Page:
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Early voting for the July 14 primary runoff election, which includes the high-profile contest to determine which Democrat will face off against Republican U.S. Sen. John Cornyn in November, begins Monday.


The slate also includes congressional races and a number of local offices that were not settled during the regular primary, as well as the special election to fill former state Sen. Kirk Watson's seat. (KUT has a full list of candidates.)

The runoff was supposed to take place last month but was postponed due to the coronavirus.

Rescheduled primary runoff elections do not typically see high voter turnout, but the July 14 contest may be the exception, if the mail-in ballot totals are any indication.

In-person voting

Travis County has set up 20 polling locations for early voting and 100 for election day. Both Travis County and Williamson County are maintaining live maps so voters can see what kind of lines are at each location before they go.

Officials are urging people to wear face masks and keep their distance from each other.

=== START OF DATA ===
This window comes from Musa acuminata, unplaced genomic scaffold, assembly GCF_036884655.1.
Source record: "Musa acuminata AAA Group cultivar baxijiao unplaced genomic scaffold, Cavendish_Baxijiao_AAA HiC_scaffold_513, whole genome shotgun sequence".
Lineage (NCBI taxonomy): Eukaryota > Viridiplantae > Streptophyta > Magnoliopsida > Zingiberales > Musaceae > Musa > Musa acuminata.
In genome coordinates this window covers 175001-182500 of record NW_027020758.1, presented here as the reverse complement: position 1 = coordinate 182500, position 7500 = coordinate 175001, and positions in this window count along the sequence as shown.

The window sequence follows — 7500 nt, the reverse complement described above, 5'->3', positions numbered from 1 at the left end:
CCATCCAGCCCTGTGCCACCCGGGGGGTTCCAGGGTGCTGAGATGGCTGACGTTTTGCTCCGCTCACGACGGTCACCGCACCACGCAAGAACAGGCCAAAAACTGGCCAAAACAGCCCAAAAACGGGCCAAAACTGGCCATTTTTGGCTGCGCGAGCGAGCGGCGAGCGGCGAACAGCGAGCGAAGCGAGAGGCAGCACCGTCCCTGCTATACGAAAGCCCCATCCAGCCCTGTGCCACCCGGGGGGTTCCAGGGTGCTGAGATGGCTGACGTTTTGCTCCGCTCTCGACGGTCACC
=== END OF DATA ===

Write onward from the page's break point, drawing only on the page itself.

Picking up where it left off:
Mail-in voting

The Travis County clerk has received more than 28,000 applications for mail-in ballots so far, which approaches the record set in the 2016 presidential election, and the deadline to apply is still a few days away.

Applications must be received by July 2.

Texas only allows mail-in ballots in specific, limited cases: for those over 65, with a disability, out of town during an election, or in jail.

A flurry of recent lawsuits have attempted to expand voting by mail in light of the pandemic, but judges so far have ruled that fear of contracting the virus is not a valid reason to apply.

But while the rulings stipulate voters cannot claim fear of contracting the coronavirus as a disability—defined by the state election code as a "sickness of physical condition" that could injure the voter's health should she vote in person—when applying for a mail-in ballot, it also makes clear that election officials can't question what that disability is.

Travis County Clerk Dana DeBeauvoir wrote in a May 21 Facebook post that her office "has no legal authority to administratively require voters to verify their disability at the time the application is submitted."

In response to a question asking if fear of COVID qualifies as a disability, DeBeauvoir explained: "A voter can take into consideration aspects of their health and their health history that are physical conditions in deciding whether, under the circumstances, to apply to vote by mail because of disability."

DeBeauvoir said her office has added temporary staff and additional scanning equipment to process the applications and mail out ballots in time.

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